1. Peter, I agree with your criticism: the "reading minutes" within AR are not true minutes; they're a guesstimate. As an elementary school teacher, I've found AR to be a valuable tool, especially in helping motivate kids to read more and to differentiate between "piddly-widdling" and reading. While those 'minutes' aren't real minutes, and the grade-level calculations fall apart rapidly, there is a huge difference between no detectable reading, and frequent reading. Kids have a great amount of choice within AR. When you refer to AR's list of titles, something much shorter than the 129,000 books they have quizzes for comes to mind. And yup, comprehension questions are at the bottom of Bloom's taxonomy. Many essays have been written poking fun at the work of students who don't understand what they read. Marie Clay called reading (aloud) without comprehension "barking at print." I value AR because it allows me to challenge students, even very low readers, to read books they choose, and learn the difference between understanding what they read, and merely pronouncing words (out loud or silently). Thanks for this particular challenge, and a great blog in general.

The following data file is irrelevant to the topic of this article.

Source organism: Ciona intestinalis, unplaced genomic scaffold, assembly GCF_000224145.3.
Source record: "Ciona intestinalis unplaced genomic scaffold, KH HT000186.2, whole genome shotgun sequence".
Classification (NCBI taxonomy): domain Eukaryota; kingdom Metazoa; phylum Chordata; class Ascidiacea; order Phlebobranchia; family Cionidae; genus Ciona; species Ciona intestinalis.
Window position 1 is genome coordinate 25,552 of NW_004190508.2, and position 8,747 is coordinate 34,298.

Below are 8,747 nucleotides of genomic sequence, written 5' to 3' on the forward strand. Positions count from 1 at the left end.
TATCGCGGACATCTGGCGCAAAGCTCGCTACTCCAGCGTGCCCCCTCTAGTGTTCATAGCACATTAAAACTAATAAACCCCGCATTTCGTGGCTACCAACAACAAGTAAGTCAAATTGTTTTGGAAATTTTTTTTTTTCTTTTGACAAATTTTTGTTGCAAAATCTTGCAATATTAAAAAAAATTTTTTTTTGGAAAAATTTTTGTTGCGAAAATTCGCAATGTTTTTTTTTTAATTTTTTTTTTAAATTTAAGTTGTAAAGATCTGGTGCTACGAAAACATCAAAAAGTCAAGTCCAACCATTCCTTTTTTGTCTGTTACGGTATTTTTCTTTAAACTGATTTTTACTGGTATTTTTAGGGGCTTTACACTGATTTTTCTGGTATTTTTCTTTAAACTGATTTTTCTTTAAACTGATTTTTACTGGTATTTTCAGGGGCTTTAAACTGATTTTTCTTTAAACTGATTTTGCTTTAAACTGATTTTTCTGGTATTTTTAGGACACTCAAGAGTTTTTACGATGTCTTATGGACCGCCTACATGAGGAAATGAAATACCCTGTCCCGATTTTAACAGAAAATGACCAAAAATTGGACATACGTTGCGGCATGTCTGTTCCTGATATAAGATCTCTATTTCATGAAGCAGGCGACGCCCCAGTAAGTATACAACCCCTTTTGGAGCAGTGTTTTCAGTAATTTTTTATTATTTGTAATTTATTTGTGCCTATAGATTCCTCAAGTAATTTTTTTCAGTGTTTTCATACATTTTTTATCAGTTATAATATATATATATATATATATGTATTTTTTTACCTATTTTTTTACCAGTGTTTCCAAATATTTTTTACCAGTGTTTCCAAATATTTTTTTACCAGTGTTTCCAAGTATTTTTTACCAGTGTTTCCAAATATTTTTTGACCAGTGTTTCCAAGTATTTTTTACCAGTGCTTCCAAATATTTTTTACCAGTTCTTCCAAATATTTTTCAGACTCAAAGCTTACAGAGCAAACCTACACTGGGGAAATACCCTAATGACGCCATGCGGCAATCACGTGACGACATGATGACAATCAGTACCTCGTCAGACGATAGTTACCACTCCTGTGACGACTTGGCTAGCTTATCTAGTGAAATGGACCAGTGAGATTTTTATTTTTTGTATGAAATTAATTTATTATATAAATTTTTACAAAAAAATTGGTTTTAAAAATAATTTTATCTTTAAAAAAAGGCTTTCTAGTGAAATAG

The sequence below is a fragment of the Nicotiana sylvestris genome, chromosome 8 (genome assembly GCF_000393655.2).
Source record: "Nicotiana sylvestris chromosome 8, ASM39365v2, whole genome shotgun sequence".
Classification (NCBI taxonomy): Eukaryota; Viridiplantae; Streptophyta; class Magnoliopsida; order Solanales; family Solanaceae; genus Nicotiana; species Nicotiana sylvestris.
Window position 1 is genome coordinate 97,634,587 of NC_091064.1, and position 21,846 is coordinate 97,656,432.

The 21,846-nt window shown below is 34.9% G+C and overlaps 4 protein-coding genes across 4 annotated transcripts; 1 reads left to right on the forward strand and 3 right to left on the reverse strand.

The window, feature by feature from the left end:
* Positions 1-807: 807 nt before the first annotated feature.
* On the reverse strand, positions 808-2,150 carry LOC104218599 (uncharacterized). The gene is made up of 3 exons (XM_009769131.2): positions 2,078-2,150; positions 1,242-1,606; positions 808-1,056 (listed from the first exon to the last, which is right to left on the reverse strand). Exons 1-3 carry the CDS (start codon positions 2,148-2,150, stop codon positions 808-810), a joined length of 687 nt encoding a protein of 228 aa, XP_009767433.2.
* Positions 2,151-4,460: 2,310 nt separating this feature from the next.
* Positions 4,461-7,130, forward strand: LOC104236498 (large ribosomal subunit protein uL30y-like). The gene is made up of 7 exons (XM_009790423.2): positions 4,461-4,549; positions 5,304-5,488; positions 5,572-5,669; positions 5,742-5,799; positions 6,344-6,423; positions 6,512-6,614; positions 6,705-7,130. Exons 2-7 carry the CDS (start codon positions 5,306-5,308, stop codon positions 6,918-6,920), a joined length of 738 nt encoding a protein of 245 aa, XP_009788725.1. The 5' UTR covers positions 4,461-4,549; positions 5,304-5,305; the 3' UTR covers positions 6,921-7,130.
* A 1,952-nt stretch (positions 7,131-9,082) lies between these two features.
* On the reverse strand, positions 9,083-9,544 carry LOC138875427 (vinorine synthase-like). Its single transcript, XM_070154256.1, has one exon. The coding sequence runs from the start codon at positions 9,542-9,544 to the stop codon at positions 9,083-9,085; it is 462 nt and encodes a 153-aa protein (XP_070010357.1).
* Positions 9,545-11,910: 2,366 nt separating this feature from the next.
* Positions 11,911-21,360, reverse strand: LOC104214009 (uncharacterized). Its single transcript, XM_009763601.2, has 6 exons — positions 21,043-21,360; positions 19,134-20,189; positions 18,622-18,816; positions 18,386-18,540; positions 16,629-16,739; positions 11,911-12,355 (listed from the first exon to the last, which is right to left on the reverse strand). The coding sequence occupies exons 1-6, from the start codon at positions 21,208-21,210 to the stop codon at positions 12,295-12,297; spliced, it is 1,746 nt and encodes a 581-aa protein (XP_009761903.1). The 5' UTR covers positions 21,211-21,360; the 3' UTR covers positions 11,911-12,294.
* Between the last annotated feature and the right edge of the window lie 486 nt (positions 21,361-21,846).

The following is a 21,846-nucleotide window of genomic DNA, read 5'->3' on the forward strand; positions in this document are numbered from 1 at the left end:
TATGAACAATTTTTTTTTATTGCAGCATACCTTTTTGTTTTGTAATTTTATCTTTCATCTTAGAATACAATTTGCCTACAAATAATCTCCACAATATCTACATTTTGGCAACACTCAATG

1. Thanks for reading. I suspect that AR is a useful tool when in the hands of a good teacher who controls its use and is not controlled by the program.